Enjoy the pictures!

I Knit, Therefore I Am

I am a lifelong crocheter and recently tried knitting. Again. There were several starts and stops over the years.

My mother tried to teach me as a child. God love her, but, I didn’t catch on. Our lessons ended in tears.

A dear colleague handed me a ball of yarn and some needles with 20 stitches cast on. She patiently showed me how to knit. I made some progress. I knit a few rows over the course of weeks. Adding and dropping stitches along the way, and after a couple of months, my valiant effort yielded  a foot-long, wavy beginning of a scarf. I was profoundly better at crocheting and wanted to “produce”, so I leveled off on the knitting and didn’t finish my first starter scarf. Jeanne generously gave me a second ball of yarn with bigger needles. Same story. I was OK. progress was slow. I wasn’t sure how I would overcome the hump of having to be patient with myself and just practice enough so that I could get better.

At last spring’s Powhatan Festival of Fiber, a customer to our booth hear me tell that story to another customer. She piped up and offered two word: “Continental knitting.” What’s that? She explained that it is a technique they use in northern and eastern Europe and crocheters find it easier than English knitting. I filed that away, knowing I would look it up when I had a chance.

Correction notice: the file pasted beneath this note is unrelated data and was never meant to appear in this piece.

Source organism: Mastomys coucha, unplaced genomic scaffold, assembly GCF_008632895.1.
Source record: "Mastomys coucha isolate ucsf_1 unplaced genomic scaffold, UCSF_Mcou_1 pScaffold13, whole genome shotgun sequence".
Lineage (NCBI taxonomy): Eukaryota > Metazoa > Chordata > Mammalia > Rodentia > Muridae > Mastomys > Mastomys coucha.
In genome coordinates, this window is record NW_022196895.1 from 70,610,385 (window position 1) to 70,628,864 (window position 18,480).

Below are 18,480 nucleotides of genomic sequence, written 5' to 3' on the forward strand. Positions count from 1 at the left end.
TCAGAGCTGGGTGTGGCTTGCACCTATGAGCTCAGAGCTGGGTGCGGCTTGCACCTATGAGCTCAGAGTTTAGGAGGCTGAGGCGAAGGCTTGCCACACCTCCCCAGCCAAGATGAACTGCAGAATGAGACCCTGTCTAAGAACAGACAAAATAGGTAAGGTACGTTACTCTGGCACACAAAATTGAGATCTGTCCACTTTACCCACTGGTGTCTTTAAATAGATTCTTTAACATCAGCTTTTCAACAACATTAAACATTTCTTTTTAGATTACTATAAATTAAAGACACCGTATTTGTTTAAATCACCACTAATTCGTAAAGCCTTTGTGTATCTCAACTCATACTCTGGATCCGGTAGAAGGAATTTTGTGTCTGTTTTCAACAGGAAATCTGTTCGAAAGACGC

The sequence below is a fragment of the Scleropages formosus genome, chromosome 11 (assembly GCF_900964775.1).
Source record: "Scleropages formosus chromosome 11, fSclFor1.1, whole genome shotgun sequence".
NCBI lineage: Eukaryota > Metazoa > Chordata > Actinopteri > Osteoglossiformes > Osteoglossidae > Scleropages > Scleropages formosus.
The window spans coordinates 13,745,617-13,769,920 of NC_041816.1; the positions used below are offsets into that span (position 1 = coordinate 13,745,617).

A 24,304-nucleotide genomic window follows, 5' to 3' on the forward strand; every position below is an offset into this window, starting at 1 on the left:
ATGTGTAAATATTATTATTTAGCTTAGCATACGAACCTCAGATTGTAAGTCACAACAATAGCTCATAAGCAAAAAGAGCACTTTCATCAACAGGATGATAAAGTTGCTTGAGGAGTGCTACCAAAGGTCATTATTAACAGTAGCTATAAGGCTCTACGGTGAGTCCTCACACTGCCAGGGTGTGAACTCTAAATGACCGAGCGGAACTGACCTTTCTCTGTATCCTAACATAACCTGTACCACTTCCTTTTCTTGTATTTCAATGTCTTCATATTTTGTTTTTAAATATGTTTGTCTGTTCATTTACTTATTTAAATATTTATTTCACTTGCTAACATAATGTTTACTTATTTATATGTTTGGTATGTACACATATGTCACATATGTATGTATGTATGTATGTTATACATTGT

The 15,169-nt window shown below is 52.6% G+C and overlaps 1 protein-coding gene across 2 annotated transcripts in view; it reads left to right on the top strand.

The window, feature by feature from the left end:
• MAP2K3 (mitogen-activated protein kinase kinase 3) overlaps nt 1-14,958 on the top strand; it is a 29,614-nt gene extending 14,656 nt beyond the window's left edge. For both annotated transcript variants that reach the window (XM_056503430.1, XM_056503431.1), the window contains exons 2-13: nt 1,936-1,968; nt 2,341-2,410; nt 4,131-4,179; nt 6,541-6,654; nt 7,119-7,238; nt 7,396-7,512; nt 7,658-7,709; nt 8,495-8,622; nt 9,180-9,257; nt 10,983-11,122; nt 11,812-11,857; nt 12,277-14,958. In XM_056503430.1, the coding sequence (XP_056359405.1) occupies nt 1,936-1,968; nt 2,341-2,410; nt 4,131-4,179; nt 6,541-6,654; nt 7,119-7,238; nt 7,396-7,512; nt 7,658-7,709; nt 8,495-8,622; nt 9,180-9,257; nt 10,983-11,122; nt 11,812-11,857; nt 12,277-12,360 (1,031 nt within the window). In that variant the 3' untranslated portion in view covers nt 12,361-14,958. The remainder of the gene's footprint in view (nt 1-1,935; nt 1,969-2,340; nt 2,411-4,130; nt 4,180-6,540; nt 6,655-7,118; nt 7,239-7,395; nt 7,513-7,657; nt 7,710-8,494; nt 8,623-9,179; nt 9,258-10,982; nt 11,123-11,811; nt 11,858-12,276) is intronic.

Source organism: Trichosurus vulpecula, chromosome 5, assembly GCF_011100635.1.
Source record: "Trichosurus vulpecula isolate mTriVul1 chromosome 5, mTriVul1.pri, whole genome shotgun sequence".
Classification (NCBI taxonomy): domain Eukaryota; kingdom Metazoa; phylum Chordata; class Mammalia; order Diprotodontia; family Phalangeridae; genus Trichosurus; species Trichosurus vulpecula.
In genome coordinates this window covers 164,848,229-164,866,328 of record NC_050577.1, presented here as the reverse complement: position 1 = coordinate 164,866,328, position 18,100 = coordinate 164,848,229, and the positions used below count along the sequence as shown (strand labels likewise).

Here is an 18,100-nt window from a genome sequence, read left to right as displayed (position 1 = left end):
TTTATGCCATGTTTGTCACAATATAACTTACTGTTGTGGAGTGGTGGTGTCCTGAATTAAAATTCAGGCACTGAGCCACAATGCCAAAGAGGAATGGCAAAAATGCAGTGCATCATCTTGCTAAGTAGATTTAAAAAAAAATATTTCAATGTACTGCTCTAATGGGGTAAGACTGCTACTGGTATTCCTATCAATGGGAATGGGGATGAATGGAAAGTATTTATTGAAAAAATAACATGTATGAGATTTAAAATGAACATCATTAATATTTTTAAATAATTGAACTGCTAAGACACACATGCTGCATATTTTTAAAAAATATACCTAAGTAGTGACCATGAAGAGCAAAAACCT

More months pass. Now it is fall and I am back at the farmers market chatting with our friendly customers, telling the same story about my challenge with knitting, this time ending with “I will have to find out about and try continental knitting.” Standing right there was another customer, Brenda. She joined our conversation and sang the praises of that technique. The next week, she returned to see us at the market and handed me a bag with ball of yarn, a pair of size 10 needles, and a few stitches cast on. Brenda proceeded to demonstrate how to knit a dishcloth. Instead of doing yarn over from the right, you hold the yarn in the left hand like crocheters do and pick it up with the right needle. It was what I needed to overcome my block!!!

I knit on over the course of a few weeks, accepting  all the goofy mistakes I made as I forgot and recalled how to construct the dishcloth. When winter came, I had more time to focus and finish. After finishing the first, which was supposed to be square , I immediately started and finished the second.  Enjoy the pictures of the first two things I completed knitting.

I am very pleased with both.. At last. At long last. I knit.



What a Wonderful Season at the Market

We are so pleased to be associated with the good folks at the West End Farmers Market. We have been blessed to have the best customers in the world! We have grown quite attached to you! And we have enjoyed working with so many kind, friendly, and hard-working fellow-vendors.

On the eve of the last Saturday of the 2013 farmers market season, I just want to thank all of you for brightening our lives. We look forward to seeing you again next year.

Enjoy the pictures from this season.

Welcome to the World, Mr. Darcy!

Willow, our dark brown, award-winning huacaya dam, gave birth to a healthy male cria on Tuesday, October 15th at around 1 pm. He is a handsome bay-black weighing in at 14 pounds. He was up and nursing with the hour after birth. He is a friendly little boy.

We are unabashedly naming our extremely handsome young male after the protagonist in Jane Austen’s Pride & Predjudice, Mr. Darcy. Like the fictional character, our gentleman stands tall and proud. Our Darcy displays all of the desirable characteristics of a young alpaca. His fleece is exceedingly silky and such a pretty color! He is energetic, alert, and bonding to his mother.